|Time of the Titans|
Time of the Titans - broadcast in North America as Jurassic Giants - is the second episode of Walking with Dinosaurs.
This episode follows the life of a female Diplodocus, beginning at the moment when her mother lays a clutch of eggs at the edge of a conifer forest. Months later, some of the eggs hatch; the young sauropods are preyed upon by Ornitholestes. After hatching, the hatchlings retreat to the safety of the denser trees. They face many dangers as they grow, including predation by Ornitholestes and Allosaurus. While fending off a pair of Allosaurus, a Stegosaurus also accidentally kills one of the hatchlings while swinging its tail. Elsewhere, adult herds of Diplodocus are shown using their massive weight to topple trees in order to reach cycad leaves. Each Diplodocus hosts a small mobile habitat of damselflies, Anurognathus, and dung beetles. After some time, the creche of Diplodocus have grown into subadults. Nearly all are killed by a huge forest fire; only three survivors emerge onto the open plains, including the young female. They encounter several Brachiosaurus before two reach safety to a herd of adult Diplodocus. Several years later, the female mates, and is attacked by a bull Allosaurus. She is saved when another Diplodocus strikes the Allosaurus with its tail. She rejoins the herd, albeit with deep wounds on her side. The closing narration notes that the sauropods will only get larger, becoming the largest animals ever to walk the Earth.
In the credits it is stated that the sauropods eventually went into decline with their prairies becoming flooded by rising sea levels, resulting in vast inland seas and that the next episode would explore the giant marine reptiles that patrolled them.
152 Million Years Ago (Colorado, USA)
- Dryosaurus (unidentified)
- Ornitholestes (first appearance)
- Allosaurus (first appearance)
- Brachiosaurus (first appearance)
- Damselfly (live acted, first appearance)
- Dung Beetles (live acted, first appearance)
- In a rerelease, the following scenes are cut:
- Scene with the mother Diplodocus laying her eggs.
- The introduction to the sauropodlets' forest refuge.
- The scenes that feature the damselflies, the Anurognathus, and the dung beetles.
- The scene where the crèche encounters Diplodocus skeleton.
- The scene where the Diplodocus flattens the forest is shortened.
- The forest fire scene.
- This episode features the first feathered animal in the series - Ornitholestes.`
- In the original version there were some lines that were removed in the later version. They can be heard on the 2001 American VHS re-release however.
- Diplodocus could never reach adulthood in only a decade. The minimum amount of time it would take for Diplodocus to reach adulthood would be twenty to forty years.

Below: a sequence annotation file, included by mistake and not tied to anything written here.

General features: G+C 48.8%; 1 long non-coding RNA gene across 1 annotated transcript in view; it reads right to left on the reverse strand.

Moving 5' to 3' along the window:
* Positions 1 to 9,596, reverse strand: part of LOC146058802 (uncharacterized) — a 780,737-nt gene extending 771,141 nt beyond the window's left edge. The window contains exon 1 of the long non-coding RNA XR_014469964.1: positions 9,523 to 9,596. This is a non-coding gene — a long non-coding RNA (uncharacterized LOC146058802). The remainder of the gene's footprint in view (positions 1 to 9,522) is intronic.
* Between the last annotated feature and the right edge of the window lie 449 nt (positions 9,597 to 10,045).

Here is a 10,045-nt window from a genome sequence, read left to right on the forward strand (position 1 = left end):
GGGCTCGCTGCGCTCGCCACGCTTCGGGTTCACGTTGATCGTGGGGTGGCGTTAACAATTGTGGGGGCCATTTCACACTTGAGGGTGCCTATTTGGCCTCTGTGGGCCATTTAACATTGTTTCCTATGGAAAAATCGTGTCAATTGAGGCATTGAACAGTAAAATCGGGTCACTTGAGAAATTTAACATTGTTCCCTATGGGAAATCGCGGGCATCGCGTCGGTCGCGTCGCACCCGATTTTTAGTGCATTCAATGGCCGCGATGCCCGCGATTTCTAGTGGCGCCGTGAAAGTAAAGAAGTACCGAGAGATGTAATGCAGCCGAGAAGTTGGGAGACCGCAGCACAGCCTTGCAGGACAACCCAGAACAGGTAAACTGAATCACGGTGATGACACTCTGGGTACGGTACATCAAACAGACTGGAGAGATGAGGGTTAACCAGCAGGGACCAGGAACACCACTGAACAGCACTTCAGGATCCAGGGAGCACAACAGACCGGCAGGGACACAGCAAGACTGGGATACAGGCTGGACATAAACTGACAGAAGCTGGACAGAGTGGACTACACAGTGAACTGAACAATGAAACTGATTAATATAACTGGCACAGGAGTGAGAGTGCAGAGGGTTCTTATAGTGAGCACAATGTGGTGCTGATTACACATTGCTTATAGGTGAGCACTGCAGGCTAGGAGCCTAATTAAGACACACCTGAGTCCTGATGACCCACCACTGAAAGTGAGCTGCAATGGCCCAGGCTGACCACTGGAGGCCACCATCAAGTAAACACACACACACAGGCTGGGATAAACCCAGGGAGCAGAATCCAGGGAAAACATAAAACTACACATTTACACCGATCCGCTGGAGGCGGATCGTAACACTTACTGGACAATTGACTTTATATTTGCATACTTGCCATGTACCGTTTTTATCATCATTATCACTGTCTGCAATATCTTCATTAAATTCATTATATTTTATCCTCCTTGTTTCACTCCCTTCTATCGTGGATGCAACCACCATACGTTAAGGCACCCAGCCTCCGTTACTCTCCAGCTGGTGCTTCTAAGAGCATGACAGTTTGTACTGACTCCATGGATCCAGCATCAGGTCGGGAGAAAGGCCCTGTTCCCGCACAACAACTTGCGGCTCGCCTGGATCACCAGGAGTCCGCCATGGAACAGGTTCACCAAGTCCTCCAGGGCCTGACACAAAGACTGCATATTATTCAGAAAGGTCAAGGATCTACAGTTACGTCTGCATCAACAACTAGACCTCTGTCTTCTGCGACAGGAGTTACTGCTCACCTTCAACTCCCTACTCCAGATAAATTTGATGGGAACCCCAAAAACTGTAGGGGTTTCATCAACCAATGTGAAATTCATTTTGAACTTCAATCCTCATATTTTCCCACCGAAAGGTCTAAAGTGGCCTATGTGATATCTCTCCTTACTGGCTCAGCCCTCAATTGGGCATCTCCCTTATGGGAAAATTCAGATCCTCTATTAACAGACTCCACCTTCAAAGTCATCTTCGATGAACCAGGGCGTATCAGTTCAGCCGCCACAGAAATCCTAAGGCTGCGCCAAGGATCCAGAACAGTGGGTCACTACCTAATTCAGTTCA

- Ornitholestes never had a nasal crest.
- Ornitholestes would have had sickle claws on each of its retractable second toes, similar to a dromaeosaurid. It would have also been feathered, which the companion book depicts.
- Anurognathus lived in Germany, not North America. They were microbat-like insectivores, with no evidence suggesting that they lived a lifestyle similar to modern day oxpeckers. Its anatomy is also very inconsistent with the real animal, with a typically elongated neck, deep skull and small wings
- Allosaurus's anatomy is inconsistent with the real animal, especially concerning the short skull which was a common portrayal at the time due to its incorrect reconstruction.
- The way the Diplodocus lays its eggs in the episode was based on modern turtles, which, like the sauropod in the episode, have ovipositors. But ever since the episode came out, there has been debate about how sauropods laid their eggs without breaking them. It’s now likely that sauropods, including large ones, laid flat on the ground with the cloaca close to the hole in the ground that is being used as a nest.
- Brachiosaurus is stated to weigh 70 tons, and is said to be the largest land animal that has ever existed. However, the largest Brachiosaurus specimen is estimated at 37 tons, with later sauropods such as Argentinosaurus weighing even more. The raised bump on the head is somewhat thin. In reality, the bump had more soft tissue around it. The legs and torso of Brachiosaurus were deeper and taller, and its tail would have been shorter and held higher.
- Contrary to what is said at the end of the episode (“With their passing, life would never again be this large.”), sauropods persisted into the Cretaceous period, flourishing across the globe during the early cretaceous however becoming increasing rare across the globe during the late cretaceous with the exception of South America. Regardless of sauropods, Modern day cetaceans prove that life has indeed reached such sizes again.
- The plates of Stegosaurus were covered in a horny sheath rather than skin, so it could not intimidate predators like Allosaurus by flushing blood into them, as evidenced by the preserved integument impressions of the closely related stegosaurid Hesperosaurus.
- Allosaurus is said to be the top predator of its age. In reality, the top predator of the Morrison Formation at this time was the megalosaurid Torvosaurus, which was larger and heavier than Allosaurus, however not nearly as common.
- 11 October 1999 20.30 BBC One
- 12 October 1999 18.30 BBC Choice
- 16 October 1999 20.00 BBC Choice
- 17 October 1999 16.45 BBC One
- 17 October 1999 19.30 BBC Choice
- 4 December 1999 7.30 BBC Knowledge
- 5 August 2000 20.05 BBC One
- 15 January 2003 19.00 BBC Four
- 24 February 2004 1.10 BBC One
- 14 October 2006 19.45 BBC Three